NAUGATUCK, Conn. — Officer Jake Pinho has been walking the beat for the Naugatuck Police Department for three years and wouldn’t have it any other way.
“I wanted to be part of something that’s bigger than myself,” he said. “And the job of being a police officer is a very proud one.”
However, police departments across Connecticut and the country are finding it harder to hire more and more qualified recruits to become the next generation of officers who protect and serve. It’s an issue that comes into focus for the Connecticut State Police. Their current recruit class consists of 37 members. They made offers to 57, losing some to other agencies. But, in the near future, the CSP may have a problem on its hands.
“Connecticut state police is looking at a potential up to 400 troopers can retire by June of 2021 so obviously we want to work now to get those numbers up,” said Trooper Kelly Grant. “Those numbers in law enforcement applications keep getting lower and lower.”
Officials at numerous departments have been concerned about this.
“It’s always a concern,” said Colin McAllister, Deputy Chief of Naugatuck Police.
“It’s been difficult especially over the course of the last several years,” said Waterbury Police Chief, Fernando Spagnolo.
What’s driving this?
Police cite a number of factors. One is a growing distrust of police because of controversies involving officer-involved shootings and a growing feeling among many in minority communities that police just aren’t looking out for them.
“Respect for law enforcement isn’t there anymore and it’s not looked at as admirably as it once was,” said Trooper Grant.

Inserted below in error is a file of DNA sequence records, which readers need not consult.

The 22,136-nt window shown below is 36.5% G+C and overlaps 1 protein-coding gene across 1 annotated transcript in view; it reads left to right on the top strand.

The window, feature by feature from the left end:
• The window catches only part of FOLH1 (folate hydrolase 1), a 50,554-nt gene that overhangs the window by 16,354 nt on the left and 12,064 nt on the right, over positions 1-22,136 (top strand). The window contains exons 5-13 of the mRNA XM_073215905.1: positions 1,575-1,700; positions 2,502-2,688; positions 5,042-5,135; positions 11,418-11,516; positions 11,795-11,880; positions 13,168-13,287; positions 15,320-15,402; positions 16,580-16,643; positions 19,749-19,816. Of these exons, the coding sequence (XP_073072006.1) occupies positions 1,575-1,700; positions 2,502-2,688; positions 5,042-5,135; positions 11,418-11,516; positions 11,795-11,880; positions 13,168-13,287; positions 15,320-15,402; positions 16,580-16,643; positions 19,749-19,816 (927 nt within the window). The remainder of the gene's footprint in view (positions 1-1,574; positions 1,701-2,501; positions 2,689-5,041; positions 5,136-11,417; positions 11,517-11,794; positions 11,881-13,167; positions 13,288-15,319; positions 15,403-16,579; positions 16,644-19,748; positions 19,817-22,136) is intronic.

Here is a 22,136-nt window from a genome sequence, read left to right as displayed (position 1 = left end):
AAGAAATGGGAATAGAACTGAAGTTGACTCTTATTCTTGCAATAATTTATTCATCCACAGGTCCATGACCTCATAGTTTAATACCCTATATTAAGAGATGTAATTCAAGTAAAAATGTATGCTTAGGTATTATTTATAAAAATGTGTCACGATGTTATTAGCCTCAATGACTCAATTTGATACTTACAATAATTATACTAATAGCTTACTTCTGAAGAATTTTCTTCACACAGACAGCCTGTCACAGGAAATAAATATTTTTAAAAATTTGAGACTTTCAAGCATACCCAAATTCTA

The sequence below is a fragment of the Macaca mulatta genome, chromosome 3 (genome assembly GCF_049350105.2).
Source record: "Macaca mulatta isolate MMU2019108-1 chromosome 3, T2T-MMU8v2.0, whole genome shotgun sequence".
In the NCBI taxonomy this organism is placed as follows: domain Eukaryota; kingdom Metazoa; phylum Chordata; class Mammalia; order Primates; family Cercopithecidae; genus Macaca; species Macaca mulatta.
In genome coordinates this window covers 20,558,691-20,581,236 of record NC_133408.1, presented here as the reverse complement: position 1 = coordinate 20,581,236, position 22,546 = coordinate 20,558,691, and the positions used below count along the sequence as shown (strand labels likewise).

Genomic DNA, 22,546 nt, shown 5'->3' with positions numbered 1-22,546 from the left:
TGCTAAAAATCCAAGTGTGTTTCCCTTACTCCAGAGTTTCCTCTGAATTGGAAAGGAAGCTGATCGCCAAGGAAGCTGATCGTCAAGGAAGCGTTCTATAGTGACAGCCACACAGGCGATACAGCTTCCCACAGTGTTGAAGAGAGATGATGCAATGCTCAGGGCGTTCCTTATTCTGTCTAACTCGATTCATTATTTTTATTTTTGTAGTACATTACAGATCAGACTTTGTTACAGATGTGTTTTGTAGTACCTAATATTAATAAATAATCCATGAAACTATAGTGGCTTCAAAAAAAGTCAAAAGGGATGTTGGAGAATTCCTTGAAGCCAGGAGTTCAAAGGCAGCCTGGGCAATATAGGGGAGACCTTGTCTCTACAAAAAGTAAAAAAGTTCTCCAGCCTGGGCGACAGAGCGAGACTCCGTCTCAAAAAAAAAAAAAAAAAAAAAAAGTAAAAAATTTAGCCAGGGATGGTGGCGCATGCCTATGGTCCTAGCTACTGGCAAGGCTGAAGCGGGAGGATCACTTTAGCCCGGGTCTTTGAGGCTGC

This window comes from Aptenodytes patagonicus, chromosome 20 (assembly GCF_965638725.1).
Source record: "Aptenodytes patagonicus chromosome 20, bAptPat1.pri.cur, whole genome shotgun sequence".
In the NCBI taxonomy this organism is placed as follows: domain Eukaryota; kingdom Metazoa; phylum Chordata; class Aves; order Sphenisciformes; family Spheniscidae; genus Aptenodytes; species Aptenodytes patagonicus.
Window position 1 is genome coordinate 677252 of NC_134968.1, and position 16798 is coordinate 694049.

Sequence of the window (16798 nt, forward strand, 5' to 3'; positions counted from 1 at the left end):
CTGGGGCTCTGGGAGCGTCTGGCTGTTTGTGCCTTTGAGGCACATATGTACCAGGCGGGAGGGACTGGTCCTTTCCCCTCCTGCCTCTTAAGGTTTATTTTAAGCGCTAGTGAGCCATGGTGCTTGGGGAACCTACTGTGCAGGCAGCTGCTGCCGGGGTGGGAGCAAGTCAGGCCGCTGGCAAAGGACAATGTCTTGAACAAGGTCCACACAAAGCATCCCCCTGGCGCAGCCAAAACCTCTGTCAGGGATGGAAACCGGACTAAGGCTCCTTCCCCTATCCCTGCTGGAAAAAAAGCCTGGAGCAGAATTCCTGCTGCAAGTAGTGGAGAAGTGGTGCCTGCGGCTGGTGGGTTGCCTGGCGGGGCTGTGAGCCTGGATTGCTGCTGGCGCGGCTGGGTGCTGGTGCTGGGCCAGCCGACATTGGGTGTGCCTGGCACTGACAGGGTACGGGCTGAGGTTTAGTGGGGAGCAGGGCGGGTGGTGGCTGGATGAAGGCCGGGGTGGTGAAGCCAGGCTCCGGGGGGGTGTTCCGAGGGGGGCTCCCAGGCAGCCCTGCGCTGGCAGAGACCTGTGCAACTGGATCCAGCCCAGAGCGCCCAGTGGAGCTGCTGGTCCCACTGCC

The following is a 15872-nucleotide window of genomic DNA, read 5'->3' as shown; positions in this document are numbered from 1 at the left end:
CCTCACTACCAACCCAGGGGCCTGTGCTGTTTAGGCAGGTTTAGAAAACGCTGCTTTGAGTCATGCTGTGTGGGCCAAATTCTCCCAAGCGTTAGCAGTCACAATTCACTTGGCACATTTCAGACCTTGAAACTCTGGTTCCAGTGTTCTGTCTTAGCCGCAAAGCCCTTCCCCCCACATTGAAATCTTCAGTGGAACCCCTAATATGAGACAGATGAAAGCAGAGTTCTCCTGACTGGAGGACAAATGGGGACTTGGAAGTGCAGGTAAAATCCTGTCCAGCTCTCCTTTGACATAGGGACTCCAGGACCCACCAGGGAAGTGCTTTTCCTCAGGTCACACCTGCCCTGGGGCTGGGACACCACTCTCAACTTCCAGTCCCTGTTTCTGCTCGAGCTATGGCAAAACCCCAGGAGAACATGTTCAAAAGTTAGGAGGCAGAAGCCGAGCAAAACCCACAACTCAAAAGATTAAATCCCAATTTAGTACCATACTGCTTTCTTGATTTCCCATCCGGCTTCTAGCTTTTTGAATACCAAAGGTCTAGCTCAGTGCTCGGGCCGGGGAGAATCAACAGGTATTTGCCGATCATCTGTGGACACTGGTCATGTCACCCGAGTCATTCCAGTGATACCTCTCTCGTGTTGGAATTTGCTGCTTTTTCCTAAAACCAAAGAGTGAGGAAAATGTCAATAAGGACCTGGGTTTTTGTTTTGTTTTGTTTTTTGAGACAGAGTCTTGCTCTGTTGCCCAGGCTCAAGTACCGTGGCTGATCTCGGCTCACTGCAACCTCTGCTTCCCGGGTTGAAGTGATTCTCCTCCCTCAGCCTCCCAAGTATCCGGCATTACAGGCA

Naugatuck officer, Marc Robinson has been on the force for just over ten years. He realizes the damage done when an officer acts badly on the job. But, he’s quick to point out not all officers are bad cops.
“I hate to see anything negative like that happen that’s not why a majority of us got into this profession,” Officer Robinson said. “You’re here to help people.”
“A lot of times people don’t understand what we’re doing and why we do it,” said Officer Pinho. “What we’re trying to do now is bridge that gap.”
Departments are doing that by stepping up community policing initiatives — a big priority for Chief Spagnolo in Waterbury. In the last year, Waterbury police have started events where they engage in positive interactions with the community — heading into neighborhoods for fun and games with the kids and discussions with adults. Waterbury also has a very large PAL program.
Many police departments have also turned to social media to engage in more positive interaction with the public.
The hope is all of this will lead to more people wanting to pursue a career in law enforcement because the problem facing departments now — with a declining number of qualified applicants, it leads to a feeding frenzy for the fewer men and women seeking jobs in uniform.
“It’s a matter of who’s processing these applicants first?” said Trooper Grant. “Who’s getting them in the door first?”
“We’re finding we’re also going up against other public sector jobs, as well,” said Colin McAllister, Deputy Chief of the Naugatuck Police Department.
Departments are also getting more aggressive getting word out to the public that they’re hiring. Hartford Police sent out a tweet yesterday.
The Waterbury PD just completed a new recruitment video. You can find information on their website.
Generally, law enforcement candidates must pass a background check and physical and mental medical checks.
A spokesman for the Waterbury Police Department says a patrolman’s starting salary could be in the neighborhood of $59,000.
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